Waste collection crews and residents in West Lothian have begun reaping the benefits of a decision by the local authority to invest in a new fleet of Mercedes-Benz refuse trucks.
Five 26-tonne Mercedes Econic 2629LLs are being drafted in as West Lothian Council steps up its drive to achieve a 40 per cent recycling rate by 2010.
The new trucks feature operative-friendly, air-conditioned low-entry cabs, clean, 'green' BlueTec® engines that meet tough Euro 5 emissions standards which do not come into force until October 2009, and rear-steer axles for extra manoeuvrability.
Supplied by Broxburn dealer Western Commercial, they are fitted with Faun compactor bodies and split Zoeller bin lifts. The first unit is already in service, with the remaining four scheduled to follow over the coming weeks.
Although West Lothian Council has successfully operated Mercedes vans and all-terrain Unimog trucks in the past, the Econics are its first refuse vehicles to wear the three-pointed star. They replace older units that are being stood down.
West Lothian Council's Fleet & Community Transport Manager Joe Drew is responsible for some 150 vehicles, including 25 refuse trucks, the majority of which are 26-tonners.
“We are committed to achieving recycling targets set by the Scottish Government and these new Mercedes trucks will play a key role in helping us to do so,” he confirms.
“Western Commercial supplied us with a demonstration unit and it was very well received by our crews, who particularly like the low-entry cab. It's a lot lower than our existing refuse vehicles and that makes a big difference when you're in and out of the vehicle all day.”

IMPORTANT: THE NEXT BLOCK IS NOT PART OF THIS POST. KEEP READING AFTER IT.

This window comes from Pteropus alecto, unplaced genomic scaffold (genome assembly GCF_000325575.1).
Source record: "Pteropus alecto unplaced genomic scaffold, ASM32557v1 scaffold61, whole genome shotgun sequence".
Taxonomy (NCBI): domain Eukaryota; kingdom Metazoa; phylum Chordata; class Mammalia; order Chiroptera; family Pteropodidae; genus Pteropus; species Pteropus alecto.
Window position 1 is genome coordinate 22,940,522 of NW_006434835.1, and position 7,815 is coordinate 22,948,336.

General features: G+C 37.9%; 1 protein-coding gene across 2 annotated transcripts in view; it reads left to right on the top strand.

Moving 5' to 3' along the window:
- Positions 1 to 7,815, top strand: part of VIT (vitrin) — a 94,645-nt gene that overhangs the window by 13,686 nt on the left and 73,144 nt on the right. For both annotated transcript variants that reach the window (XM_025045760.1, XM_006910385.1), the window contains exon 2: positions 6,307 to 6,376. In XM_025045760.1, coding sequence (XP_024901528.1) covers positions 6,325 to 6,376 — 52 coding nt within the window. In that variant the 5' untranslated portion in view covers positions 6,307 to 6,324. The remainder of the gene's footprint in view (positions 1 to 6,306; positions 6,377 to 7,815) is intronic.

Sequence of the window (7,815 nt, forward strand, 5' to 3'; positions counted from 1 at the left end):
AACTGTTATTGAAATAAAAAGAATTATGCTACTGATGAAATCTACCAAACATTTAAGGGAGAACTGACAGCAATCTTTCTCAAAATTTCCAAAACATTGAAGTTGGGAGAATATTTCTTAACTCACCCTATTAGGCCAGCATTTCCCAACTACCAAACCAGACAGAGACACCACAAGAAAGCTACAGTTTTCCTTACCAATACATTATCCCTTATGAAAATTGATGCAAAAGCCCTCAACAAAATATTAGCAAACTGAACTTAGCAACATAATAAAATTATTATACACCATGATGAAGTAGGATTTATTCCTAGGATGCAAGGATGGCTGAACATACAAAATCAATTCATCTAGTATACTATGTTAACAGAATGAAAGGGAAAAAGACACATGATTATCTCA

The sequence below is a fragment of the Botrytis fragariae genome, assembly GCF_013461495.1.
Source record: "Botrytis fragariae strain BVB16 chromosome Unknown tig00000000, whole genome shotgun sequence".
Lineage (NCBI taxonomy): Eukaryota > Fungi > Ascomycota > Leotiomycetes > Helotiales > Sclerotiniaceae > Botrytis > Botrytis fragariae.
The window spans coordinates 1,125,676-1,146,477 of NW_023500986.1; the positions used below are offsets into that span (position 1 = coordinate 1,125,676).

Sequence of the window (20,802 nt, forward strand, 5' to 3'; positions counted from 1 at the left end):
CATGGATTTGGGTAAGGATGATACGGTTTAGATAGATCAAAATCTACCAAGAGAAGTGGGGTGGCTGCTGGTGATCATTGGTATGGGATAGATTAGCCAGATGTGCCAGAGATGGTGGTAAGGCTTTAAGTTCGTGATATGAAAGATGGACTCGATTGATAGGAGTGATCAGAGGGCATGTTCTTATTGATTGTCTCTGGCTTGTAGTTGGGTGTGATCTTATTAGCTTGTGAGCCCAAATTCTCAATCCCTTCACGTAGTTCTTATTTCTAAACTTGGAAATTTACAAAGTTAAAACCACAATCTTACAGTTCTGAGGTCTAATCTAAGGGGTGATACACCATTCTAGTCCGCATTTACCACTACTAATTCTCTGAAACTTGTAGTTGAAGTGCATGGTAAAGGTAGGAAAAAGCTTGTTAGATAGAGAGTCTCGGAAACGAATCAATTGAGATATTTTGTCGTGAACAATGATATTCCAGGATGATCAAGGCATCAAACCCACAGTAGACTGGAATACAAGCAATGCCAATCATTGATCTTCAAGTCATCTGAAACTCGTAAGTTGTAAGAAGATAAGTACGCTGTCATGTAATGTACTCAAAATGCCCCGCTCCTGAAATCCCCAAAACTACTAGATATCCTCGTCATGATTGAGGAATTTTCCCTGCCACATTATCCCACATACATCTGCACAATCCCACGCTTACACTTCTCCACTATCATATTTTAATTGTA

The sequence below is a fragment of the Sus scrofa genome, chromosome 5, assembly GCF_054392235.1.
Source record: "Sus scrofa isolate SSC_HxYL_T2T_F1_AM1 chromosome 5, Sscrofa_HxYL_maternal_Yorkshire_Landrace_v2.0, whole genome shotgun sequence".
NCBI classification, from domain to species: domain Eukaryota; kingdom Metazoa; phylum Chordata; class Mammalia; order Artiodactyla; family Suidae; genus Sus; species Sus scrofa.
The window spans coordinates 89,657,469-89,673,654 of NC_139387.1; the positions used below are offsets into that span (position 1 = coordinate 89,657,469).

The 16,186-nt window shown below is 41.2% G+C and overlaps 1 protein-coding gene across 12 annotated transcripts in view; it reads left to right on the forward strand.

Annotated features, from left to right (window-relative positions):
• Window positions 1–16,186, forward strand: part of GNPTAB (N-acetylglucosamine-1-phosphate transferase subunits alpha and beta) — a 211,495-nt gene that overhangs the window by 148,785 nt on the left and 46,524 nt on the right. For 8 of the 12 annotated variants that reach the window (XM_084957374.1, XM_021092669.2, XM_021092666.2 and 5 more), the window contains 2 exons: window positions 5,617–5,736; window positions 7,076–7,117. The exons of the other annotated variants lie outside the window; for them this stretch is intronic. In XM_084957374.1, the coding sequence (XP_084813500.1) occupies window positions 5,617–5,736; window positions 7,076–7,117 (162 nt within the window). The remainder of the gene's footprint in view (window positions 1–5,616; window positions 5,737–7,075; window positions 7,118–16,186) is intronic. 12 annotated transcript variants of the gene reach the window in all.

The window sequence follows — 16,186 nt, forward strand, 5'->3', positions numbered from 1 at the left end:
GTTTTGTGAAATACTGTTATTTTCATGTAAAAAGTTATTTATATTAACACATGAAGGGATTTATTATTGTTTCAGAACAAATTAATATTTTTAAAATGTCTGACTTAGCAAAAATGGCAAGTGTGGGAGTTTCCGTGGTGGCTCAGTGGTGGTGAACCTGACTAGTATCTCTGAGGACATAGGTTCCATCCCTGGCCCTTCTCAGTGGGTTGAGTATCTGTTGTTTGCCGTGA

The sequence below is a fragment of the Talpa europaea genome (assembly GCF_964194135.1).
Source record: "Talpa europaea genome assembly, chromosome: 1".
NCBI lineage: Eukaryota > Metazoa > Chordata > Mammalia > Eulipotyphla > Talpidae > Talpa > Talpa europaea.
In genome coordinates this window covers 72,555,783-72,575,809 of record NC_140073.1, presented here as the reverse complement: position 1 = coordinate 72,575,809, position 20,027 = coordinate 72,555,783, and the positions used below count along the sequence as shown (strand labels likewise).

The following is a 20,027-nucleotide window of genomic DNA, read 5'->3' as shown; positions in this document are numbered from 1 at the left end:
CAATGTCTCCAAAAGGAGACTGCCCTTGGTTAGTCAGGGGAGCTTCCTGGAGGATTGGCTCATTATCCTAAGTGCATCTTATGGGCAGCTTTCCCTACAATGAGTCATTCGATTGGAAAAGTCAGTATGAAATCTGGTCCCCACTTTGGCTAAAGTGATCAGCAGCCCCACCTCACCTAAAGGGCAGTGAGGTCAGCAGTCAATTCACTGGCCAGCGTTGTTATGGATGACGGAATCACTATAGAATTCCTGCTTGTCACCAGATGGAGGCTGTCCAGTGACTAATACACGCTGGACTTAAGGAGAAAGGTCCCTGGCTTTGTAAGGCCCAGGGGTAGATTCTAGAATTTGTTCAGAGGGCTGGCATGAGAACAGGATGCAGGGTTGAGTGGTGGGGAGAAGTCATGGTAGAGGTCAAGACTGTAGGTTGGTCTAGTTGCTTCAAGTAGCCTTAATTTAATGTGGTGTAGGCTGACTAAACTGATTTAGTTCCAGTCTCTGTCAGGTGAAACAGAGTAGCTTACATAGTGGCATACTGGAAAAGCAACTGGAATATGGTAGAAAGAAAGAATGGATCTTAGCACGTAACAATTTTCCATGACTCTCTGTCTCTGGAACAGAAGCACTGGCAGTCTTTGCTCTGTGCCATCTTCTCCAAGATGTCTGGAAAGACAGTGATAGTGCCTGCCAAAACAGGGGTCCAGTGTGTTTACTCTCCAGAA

Mr Drew continues: “Mercedes-Benz was able to supply the chassis within a shorter timeframe than our existing supplier, while the dealer has also been professional and provided a decent service.
“So we will now be monitoring the performance and cost-effectiveness of our new Econics in operation over a protracted period, to see whether they live up to their promise.”
Executive Councillor for the Environment Robert De Bold, adds: “Our investment in these new refuse trucks highlights our commitment to achieving a 40 per cent recycling rate by 2010. It is important to us that we provide our employees with first class equipment and these new trucks have proved popular with crews, given their comfort and practical features.”
West Lothian Council undertakes kerbside collections of grey, blue and brown bins from some 74,000 households, the majority of them in towns such as Livingston, Broxburn, Bathgate and Linlithgow.
Grey bins are used for landfill waste and blue bins for dry recyclables such as cans, paper and plastic bottles. Brown bins are for organic garden waste.
The council recently withdrew from the Lothian & Borders Waste Management Project and is now developing plans to set up its own waste treatment plant, which should be operational by December 2011.